School Officials Pleased with Watertown’s Results in First Year of New State Test

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The scores for the new MCAS exam are out, and the results pleased Watertown Public School officials. 

The Massachusetts Accountability System uses a different test, has different scores and different measures for how a school or district fared, said Watertown Superintendent Dede Galdston. She said, however, that the district fared well on the first year of the new test.

“We are very pleased with our results,” Galdston said at Monday’s School Committee meeting. “Three (of five) schools met or exceeded the goals set by the state and one met it in some areas.”

Cunniff and Lowell elementary schools and Watertown High School fell into the “not requiring assistance or intervention,” while Hosmer Elementary and Watertown Middle School fell into the “requiring assistance or intervention category, according to the Massachusetts Department of Elementary and Secondary Eduction (DESE) report.

A report on the results for elementary schools will be presented at the Oct. 22 School Committee meeting, Galdston said, and at the Nov. 19 meeting the middle and high school results will be examined. On Tuesday, she focused on the district as a whole.

The new categories for how a school or district fared, from highest to lowest, are Meeting Targets and Partially Meeting Targets. Schools can also be a School of Recognition for having high achievement, significant improvement or high growth. Schools in that Require assistance or intervention can either be in the Broad/Comprehensive Support group or Focused/Targeted Support. The later is for schools in the lowest 10 percentile, have low graduation rates, which have low performing subgroups, or low participation rates.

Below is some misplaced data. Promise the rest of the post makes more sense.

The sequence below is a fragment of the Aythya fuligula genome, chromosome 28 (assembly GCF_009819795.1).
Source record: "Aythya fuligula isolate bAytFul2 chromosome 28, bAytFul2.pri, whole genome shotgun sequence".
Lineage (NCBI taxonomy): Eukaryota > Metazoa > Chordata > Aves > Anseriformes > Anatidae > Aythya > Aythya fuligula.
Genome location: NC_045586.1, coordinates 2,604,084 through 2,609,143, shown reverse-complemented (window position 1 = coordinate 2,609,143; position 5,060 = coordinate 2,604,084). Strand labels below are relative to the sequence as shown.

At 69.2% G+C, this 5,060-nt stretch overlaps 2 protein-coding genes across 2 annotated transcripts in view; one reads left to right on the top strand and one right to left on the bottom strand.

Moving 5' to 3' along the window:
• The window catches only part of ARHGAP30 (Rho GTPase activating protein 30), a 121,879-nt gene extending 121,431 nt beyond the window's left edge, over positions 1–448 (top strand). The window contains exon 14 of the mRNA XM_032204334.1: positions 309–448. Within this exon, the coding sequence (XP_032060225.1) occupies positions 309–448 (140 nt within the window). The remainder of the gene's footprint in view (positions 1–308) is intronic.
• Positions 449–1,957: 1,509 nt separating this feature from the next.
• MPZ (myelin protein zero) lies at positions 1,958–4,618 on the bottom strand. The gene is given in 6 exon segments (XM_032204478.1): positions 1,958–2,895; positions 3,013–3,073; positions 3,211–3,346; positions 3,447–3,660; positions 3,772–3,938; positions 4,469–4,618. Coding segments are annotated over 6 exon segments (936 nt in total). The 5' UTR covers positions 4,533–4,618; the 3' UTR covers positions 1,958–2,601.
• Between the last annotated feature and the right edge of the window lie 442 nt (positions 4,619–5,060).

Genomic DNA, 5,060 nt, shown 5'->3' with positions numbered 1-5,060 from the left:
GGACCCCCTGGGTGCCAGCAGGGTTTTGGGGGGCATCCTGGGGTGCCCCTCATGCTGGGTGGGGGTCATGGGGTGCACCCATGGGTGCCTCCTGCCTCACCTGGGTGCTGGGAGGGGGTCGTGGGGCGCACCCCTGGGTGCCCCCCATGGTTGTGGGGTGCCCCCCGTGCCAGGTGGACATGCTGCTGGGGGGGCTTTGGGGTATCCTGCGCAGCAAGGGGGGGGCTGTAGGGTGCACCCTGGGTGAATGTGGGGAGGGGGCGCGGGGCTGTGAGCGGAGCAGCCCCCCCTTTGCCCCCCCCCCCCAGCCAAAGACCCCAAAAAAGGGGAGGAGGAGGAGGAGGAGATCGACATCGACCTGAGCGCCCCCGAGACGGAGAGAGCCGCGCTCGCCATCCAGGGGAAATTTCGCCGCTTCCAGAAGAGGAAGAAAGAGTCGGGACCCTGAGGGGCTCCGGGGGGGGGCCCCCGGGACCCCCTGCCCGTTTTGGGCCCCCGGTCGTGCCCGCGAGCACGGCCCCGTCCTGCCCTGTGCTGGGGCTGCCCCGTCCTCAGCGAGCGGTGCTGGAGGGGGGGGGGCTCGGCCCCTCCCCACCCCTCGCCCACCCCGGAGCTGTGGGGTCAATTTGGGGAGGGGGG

To be in the Meeting Targets, a school or district must score 75-100 points. Watertown’s overall score for the 2018 Massachusetts Accountability System test is 73.

“At 73 percent we are partially meeting the targets. We need 75 percent (to be meeting targets),” Galdston said. “We are pretty close to meeting the target.”

New Test

Some of the changes in the new system are that results are grouped by High School and Non-High School students, rather than by elementary and secondary schools.

The scores are based on a number of factors.

Non-High School scores are based on (with the percent the score is weighted):

Achievement on English Language Arts (ELA), math and science (60 percent)

Student Growth in ELA and math (20 percent)

English Language Proficiency, and (10 percent)

Additional Indicators — chronic absenteeism (10 percent)

Targets for High School students are based on:

Achievement on English Language Arts (ELA), math and science (40 percent)

High School Completion, including four-year cohort graduation rate, extended engagement rate (five-year cohort graduation rate and percent of the cohort still enrolled), and annual drop out rate (20 percent)

Student Growth in ELA and math (20 percent)

English Language Proficiency, and (10 percent)